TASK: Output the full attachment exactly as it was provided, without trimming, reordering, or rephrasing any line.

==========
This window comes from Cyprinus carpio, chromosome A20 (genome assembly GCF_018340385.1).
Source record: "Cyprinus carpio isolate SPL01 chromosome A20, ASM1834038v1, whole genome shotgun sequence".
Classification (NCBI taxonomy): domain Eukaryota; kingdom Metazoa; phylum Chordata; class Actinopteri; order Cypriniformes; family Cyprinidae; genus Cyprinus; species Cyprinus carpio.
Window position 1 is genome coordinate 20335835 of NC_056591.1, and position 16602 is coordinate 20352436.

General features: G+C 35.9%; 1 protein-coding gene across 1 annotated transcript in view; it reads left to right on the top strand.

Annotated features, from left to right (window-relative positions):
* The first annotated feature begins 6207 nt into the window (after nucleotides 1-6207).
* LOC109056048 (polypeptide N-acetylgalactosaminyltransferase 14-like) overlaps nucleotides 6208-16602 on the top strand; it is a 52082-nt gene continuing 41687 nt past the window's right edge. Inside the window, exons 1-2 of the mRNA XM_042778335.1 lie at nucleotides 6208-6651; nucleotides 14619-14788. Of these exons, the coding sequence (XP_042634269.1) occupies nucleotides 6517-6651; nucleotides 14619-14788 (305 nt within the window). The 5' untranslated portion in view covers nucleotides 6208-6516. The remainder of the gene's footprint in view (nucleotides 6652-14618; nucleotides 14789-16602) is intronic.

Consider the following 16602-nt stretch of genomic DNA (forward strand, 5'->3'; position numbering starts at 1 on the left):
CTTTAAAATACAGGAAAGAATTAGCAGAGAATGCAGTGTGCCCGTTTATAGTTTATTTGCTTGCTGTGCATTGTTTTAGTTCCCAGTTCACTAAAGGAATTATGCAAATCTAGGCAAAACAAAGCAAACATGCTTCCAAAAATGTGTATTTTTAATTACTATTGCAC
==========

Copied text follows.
This window comes from Cyprinus carpio, chromosome A20 (genome assembly GCF_018340385.1).
Source record: "Cyprinus carpio isolate SPL01 chromosome A20, ASM1834038v1, whole genome shotgun sequence".
Classification (NCBI taxonomy): domain Eukaryota; kingdom Metazoa; phylum Chordata; class Actinopteri; order Cypriniformes; family Cyprinidae; genus Cyprinus; species Cyprinus carpio.
Window position 1 is genome coordinate 20335835 of NC_056591.1, and position 16602 is coordinate 20352436.

General features: G+C 35.9%; 1 protein-coding gene across 1 annotated transcript in view; it reads left to right on the top strand.

Annotated features, from left to right (window-relative positions):
* The first annotated feature begins 6207 nt into the window (after nucleotides 1-6207).
* LOC109056048 (polypeptide N-acetylgalactosaminyltransferase 14-like) overlaps nucleotides 6208-16602 on the top strand; it is a 52082-nt gene continuing 41687 nt past the window's right edge. Inside the window, exons 1-2 of the mRNA XM_042778335.1 lie at nucleotides 6208-6651; nucleotides 14619-14788. Of these exons, the coding sequence (XP_042634269.1) occupies nucleotides 6517-6651; nucleotides 14619-14788 (305 nt within the window). The 5' untranslated portion in view covers nucleotides 6208-6516. The remainder of the gene's footprint in view (nucleotides 6652-14618; nucleotides 14789-16602) is intronic.

Consider the following 16602-nt stretch of genomic DNA (forward strand, 5'->3'; position numbering starts at 1 on the left):
CTTTAAAATACAGGAAAGAATTAGCAGAGAATGCAGTGTGCCCGTTTATAGTTTATTTGCTTGCTGTGCATTGTTTTAGTTCCCAGTTCACTAAAGGAATTATGCAAATCTAGGCAAAACAAAGCAAACATGCTTCCAAAAATGTGTATTTTTAATTACTATTGCAC